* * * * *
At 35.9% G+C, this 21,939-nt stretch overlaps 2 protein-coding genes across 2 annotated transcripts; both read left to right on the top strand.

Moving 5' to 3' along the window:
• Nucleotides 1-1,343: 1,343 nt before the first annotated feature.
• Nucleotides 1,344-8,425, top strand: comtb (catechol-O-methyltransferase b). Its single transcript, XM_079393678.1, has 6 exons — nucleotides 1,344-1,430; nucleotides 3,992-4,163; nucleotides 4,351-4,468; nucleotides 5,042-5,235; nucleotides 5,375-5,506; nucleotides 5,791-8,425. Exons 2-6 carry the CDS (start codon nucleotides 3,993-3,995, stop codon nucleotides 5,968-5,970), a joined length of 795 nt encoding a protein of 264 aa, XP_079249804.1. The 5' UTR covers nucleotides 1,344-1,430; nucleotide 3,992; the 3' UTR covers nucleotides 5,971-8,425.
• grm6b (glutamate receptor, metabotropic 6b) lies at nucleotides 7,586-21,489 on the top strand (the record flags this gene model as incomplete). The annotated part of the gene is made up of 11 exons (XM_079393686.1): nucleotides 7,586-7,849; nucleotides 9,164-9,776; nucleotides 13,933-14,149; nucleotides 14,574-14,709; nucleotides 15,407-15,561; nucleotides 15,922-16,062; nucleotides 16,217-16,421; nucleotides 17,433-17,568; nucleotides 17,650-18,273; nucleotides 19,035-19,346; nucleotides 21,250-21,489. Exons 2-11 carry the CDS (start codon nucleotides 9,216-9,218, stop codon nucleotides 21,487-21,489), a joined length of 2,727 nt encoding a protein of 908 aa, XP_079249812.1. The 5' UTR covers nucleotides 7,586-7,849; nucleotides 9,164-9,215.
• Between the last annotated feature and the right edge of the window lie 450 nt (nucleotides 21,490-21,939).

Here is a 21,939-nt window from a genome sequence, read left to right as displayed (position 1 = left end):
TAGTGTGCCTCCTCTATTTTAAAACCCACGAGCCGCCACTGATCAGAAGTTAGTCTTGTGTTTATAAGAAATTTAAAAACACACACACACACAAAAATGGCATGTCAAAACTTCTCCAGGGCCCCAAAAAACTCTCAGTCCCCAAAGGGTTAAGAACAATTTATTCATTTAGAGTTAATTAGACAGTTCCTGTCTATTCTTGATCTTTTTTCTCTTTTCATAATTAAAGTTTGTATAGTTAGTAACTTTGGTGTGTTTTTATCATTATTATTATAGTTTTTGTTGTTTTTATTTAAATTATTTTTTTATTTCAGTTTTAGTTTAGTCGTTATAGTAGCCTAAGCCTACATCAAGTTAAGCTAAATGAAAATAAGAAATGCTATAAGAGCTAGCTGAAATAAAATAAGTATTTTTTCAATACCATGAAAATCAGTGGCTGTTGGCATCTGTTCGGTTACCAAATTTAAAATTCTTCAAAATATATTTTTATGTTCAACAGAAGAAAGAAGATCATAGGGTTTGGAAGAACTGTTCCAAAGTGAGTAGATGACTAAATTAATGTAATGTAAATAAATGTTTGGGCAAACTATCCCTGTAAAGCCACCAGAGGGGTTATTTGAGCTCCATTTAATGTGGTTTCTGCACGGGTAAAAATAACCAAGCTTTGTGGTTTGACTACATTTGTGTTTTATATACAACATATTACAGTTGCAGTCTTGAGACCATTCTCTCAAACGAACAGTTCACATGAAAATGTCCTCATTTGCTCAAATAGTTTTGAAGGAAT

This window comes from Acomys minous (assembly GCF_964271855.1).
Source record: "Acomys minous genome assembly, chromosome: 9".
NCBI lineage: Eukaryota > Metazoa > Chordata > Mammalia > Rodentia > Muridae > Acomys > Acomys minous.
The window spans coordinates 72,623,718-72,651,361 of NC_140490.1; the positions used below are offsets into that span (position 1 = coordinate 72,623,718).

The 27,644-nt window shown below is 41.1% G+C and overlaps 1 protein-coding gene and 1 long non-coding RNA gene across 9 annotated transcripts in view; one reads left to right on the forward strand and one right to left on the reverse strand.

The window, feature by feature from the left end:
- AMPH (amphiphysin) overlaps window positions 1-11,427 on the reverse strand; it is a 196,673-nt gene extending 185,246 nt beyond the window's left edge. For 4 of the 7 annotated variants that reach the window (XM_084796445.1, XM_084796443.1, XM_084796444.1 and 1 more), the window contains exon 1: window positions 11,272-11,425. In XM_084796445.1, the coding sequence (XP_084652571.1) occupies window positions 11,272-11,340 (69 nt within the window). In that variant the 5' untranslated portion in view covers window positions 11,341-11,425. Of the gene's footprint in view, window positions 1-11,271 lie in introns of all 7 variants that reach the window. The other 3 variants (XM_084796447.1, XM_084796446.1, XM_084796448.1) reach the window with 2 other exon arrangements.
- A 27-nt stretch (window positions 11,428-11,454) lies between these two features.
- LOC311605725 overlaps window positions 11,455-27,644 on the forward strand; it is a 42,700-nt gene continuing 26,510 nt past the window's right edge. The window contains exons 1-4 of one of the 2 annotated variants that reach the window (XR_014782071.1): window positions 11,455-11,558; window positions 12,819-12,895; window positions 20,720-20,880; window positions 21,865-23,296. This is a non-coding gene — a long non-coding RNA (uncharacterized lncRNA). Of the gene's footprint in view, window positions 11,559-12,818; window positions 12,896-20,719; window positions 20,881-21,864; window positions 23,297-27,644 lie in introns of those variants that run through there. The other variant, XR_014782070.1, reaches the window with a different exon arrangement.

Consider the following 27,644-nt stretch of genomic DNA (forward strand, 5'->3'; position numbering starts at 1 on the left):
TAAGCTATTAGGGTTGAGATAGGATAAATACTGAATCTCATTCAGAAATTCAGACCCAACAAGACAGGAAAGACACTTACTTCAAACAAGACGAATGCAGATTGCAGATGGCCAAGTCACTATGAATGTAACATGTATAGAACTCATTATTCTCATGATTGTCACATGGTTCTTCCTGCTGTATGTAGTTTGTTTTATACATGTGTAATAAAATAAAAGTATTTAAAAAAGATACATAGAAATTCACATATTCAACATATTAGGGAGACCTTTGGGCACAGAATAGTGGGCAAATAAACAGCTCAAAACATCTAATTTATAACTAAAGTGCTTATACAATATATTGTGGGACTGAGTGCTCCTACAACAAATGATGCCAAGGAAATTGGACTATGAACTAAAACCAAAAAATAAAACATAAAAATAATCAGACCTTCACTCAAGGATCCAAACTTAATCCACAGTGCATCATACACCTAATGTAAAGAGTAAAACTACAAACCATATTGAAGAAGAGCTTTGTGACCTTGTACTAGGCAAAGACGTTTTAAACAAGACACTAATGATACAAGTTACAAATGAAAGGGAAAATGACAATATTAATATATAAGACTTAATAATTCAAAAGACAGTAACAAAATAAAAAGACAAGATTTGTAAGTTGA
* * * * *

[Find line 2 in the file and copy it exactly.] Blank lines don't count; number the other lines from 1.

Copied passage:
Moving 5' to 3' along the window: